Wendy Raven McNair
Author & Artist




Graphic designers should design in a way that allows them to make quick easy changes to images when editors ask for last minute adjustments.

When I was a student at Kennesaw State University, I worked for The Sentinel, the school newspaper. I started off as a Production Assistant and became a Graphic Illustrator, learning many valuable lessons.

I will briefly explain the steps of getting an idea into print and why it's important to design in a way that allows you versatility.

We begin with the production manager or editor requesting an image (for example an image about smoking in the dorms is needed for an article).

Sometimes the request is very specific and the editor tells you exactly what to create or whether the image should be designed to fit a space shaped like a square, portrait (tall), landscape (wide), circle, etc. Sometimes, which I find more fun, you're given creative license.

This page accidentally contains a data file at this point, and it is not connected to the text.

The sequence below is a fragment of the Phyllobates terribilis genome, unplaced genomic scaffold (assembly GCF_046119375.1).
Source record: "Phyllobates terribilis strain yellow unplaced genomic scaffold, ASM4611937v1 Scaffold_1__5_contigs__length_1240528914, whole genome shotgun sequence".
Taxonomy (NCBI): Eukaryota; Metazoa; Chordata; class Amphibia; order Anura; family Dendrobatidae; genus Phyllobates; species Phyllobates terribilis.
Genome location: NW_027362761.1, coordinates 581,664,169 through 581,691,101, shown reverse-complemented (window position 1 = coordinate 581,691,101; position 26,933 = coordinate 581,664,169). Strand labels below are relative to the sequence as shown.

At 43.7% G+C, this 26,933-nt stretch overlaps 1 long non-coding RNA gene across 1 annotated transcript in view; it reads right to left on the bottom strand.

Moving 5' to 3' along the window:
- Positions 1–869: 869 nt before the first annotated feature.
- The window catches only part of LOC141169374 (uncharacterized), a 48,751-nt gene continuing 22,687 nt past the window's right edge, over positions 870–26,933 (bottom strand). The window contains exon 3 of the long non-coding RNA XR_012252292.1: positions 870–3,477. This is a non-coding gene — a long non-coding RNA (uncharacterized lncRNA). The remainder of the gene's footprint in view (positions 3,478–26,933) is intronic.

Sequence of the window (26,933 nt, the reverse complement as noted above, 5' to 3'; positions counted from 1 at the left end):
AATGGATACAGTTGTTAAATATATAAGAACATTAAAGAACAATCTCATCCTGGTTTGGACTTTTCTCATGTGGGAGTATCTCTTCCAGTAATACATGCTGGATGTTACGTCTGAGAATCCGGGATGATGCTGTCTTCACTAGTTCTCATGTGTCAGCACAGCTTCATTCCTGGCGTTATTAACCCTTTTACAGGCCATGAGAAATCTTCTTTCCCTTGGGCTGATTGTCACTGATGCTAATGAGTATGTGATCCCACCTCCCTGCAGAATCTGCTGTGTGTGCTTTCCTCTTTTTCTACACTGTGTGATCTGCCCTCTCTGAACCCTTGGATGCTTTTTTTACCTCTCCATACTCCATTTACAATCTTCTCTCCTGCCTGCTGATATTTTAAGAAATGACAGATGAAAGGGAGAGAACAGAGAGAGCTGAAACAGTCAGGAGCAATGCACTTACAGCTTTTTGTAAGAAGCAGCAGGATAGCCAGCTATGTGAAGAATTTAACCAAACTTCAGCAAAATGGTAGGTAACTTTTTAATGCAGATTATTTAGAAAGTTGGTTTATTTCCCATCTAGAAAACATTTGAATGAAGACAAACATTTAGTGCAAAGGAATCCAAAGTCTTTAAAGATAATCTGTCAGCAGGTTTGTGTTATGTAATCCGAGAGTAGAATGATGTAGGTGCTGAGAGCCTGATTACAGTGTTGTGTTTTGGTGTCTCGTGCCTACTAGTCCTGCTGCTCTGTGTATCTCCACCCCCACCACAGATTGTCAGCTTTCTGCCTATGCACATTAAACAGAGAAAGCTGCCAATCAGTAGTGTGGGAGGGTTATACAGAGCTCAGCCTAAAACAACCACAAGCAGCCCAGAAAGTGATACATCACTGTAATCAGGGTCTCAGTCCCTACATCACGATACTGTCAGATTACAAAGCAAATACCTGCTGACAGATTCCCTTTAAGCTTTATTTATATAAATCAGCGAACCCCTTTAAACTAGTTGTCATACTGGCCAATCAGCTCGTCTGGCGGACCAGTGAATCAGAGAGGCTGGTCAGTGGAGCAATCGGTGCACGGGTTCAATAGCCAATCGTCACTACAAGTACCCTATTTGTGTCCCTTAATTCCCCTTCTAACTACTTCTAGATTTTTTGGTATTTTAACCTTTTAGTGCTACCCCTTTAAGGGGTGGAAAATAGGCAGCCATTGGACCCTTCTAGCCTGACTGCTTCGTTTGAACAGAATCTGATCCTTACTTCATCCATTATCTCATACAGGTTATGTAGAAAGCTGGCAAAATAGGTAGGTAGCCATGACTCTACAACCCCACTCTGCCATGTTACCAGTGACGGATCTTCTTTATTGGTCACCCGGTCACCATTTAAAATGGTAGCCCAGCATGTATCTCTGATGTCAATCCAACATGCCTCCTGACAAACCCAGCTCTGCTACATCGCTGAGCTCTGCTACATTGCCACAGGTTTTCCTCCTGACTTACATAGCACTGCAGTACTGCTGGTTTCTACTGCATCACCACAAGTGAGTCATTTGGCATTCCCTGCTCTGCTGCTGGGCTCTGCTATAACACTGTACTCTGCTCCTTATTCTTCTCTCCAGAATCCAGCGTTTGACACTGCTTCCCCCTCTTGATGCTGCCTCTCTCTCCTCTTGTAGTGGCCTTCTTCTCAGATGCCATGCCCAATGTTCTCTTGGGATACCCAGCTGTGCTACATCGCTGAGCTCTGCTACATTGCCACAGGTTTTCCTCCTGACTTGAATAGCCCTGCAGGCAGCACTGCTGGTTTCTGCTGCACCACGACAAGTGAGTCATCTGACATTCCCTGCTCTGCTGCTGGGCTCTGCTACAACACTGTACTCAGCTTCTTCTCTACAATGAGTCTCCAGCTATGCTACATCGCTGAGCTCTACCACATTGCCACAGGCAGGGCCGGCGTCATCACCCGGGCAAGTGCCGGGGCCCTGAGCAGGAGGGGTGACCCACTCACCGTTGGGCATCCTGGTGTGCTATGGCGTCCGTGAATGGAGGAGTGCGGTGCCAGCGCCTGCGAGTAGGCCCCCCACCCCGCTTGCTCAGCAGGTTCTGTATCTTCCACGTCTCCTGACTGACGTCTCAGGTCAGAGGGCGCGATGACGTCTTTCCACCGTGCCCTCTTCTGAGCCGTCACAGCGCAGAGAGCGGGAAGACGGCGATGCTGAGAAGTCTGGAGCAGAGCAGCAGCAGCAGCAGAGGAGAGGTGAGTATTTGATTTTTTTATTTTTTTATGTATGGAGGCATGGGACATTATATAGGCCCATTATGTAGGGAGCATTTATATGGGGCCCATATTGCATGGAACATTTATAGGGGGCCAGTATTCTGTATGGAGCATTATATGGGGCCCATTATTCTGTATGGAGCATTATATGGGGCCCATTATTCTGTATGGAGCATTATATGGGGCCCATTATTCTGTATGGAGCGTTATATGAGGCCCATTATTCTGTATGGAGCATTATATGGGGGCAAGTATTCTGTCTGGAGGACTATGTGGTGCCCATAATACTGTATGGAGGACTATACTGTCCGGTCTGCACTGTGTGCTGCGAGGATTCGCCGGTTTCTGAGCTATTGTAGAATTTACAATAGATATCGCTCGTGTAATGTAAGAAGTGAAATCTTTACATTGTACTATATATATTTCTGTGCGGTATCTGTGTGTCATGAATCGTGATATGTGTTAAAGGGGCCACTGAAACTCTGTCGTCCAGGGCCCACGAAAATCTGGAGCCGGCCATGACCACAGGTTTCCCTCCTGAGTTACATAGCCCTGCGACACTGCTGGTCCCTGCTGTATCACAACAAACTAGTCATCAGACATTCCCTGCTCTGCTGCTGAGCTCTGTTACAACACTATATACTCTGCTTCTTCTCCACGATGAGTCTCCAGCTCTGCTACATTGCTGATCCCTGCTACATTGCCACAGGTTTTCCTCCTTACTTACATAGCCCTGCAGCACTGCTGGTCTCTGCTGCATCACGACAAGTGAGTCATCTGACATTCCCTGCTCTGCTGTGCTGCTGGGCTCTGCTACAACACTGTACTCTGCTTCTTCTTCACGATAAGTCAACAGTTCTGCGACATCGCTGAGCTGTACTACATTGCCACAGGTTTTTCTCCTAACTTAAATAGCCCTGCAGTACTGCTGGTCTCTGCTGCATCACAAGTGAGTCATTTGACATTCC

For this assignment the image had to fit a portrait shaped space. This is my original image.


Notice the design is taller than it is wide so that it will fit a portrait shaped space. I created it in Illustrator, an image editing software program.

The editor used InDesign, a layout software program, to place my image with the text of the article. The final image appeared in the newspaper like this...

I tweaked the image to change it to landscape (by stretching the dorm and the KSU sign, and shortening the dorm and the couple) to fit the space. The editor added the drop shadow. For comparison, the images are side-by-side below.


That's how an idea makes it into print. Even though the editor originally asked for a portrait layout, for some reason the space available changed to landscape and I had to quickly adjust my image on short notice so that it would fit the space.

So be professional and keep a good attitude by creating versatile designs that make tweaking fast and easy.

Have fun creating!